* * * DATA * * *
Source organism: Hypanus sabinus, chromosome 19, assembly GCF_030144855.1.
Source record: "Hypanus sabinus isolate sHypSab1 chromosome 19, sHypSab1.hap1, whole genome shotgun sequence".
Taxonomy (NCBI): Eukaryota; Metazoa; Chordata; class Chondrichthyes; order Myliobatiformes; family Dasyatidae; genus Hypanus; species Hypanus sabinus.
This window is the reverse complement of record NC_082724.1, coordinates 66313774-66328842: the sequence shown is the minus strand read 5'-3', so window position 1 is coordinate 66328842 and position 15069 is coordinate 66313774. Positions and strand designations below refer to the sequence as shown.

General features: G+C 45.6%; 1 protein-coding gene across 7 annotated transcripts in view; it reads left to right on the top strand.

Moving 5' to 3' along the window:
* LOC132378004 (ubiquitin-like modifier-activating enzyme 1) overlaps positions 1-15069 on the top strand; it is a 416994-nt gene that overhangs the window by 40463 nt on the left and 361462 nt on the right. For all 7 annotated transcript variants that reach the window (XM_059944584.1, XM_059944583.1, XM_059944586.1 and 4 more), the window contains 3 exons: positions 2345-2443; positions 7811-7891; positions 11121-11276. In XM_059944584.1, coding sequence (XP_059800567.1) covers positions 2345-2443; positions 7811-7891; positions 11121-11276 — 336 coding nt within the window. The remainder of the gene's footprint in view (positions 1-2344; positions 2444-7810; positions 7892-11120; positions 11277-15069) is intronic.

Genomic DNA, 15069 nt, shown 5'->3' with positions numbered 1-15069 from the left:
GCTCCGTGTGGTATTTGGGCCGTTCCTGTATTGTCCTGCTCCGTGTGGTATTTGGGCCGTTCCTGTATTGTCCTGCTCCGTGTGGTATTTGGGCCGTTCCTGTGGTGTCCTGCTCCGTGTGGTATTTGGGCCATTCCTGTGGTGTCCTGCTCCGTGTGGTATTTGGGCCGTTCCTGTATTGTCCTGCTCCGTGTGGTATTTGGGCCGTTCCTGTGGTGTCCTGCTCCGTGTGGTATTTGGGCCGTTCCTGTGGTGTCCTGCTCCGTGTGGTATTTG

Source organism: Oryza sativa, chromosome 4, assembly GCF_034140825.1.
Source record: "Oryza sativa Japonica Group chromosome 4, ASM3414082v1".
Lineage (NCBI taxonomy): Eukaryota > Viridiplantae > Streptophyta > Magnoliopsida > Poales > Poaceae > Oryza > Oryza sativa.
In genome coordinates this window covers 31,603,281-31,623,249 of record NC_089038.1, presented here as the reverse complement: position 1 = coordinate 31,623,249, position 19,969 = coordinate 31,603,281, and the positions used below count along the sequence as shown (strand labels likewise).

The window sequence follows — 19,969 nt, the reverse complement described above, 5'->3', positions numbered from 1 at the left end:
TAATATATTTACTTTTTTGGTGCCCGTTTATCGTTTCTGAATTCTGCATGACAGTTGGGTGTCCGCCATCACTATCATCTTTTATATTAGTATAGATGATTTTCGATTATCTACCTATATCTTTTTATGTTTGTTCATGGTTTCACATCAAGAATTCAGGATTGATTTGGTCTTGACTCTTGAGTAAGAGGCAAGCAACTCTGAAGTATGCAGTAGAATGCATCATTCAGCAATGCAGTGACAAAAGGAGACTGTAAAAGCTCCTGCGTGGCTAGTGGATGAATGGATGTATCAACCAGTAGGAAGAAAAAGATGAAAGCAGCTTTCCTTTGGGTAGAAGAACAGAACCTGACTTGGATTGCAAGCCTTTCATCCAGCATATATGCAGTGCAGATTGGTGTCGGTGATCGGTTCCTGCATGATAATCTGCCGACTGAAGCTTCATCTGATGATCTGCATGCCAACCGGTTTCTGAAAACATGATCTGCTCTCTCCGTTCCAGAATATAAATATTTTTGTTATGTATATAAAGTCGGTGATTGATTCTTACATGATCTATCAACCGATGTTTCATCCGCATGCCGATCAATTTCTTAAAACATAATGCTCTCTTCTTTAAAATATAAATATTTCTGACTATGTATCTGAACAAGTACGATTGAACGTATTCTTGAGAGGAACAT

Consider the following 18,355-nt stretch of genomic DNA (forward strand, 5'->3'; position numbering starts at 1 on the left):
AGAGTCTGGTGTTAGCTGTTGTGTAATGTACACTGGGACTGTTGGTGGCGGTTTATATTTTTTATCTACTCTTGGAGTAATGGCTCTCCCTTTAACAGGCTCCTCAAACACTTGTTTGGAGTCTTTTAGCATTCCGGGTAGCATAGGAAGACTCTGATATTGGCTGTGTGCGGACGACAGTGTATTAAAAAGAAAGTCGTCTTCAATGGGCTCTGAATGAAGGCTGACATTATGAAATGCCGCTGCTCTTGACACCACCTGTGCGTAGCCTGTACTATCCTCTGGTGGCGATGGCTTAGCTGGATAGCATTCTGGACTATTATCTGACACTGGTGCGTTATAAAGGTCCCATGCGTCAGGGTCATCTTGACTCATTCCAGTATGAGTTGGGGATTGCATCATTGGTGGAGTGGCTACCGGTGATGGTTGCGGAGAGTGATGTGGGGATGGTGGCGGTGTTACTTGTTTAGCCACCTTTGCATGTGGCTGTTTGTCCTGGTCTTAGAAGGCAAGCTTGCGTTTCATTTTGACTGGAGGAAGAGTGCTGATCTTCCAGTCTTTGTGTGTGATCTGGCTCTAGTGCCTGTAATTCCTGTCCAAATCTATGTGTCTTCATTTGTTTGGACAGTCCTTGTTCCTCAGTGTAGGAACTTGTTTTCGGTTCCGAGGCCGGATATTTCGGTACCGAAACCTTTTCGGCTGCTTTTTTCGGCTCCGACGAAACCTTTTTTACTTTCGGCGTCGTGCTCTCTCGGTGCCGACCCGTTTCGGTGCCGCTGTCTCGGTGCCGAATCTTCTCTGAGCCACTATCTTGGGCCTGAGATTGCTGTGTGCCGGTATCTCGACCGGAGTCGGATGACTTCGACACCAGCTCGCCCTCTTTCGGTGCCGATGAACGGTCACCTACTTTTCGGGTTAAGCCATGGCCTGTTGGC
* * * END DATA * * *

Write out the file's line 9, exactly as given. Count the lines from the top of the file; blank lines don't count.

GCTCCGTGTGGTATTTGGGCCGTTCCTGTATTGTCCTGCTCCGTGTGGTATTTGGGCCGTTCCTGTATTGTCCTGCTCCGTGTGGTATTTGGGCCGTTCCTGTGGTGTCCTGCTCCGTGTGGTATTTGGGCCATTCCTGTGGTGTCCTGCTCCGTGTGGTATTTGGGCCGTTCCTGTATTGTCCTGCTCCGTGTGGTATTTGGGCCGTTCCTGTGGTGTCCTGCTCCGTGTGGTATTTGGGCCGTTCCTGTGGTGTCCTGCTCCGTGTGGTATTTG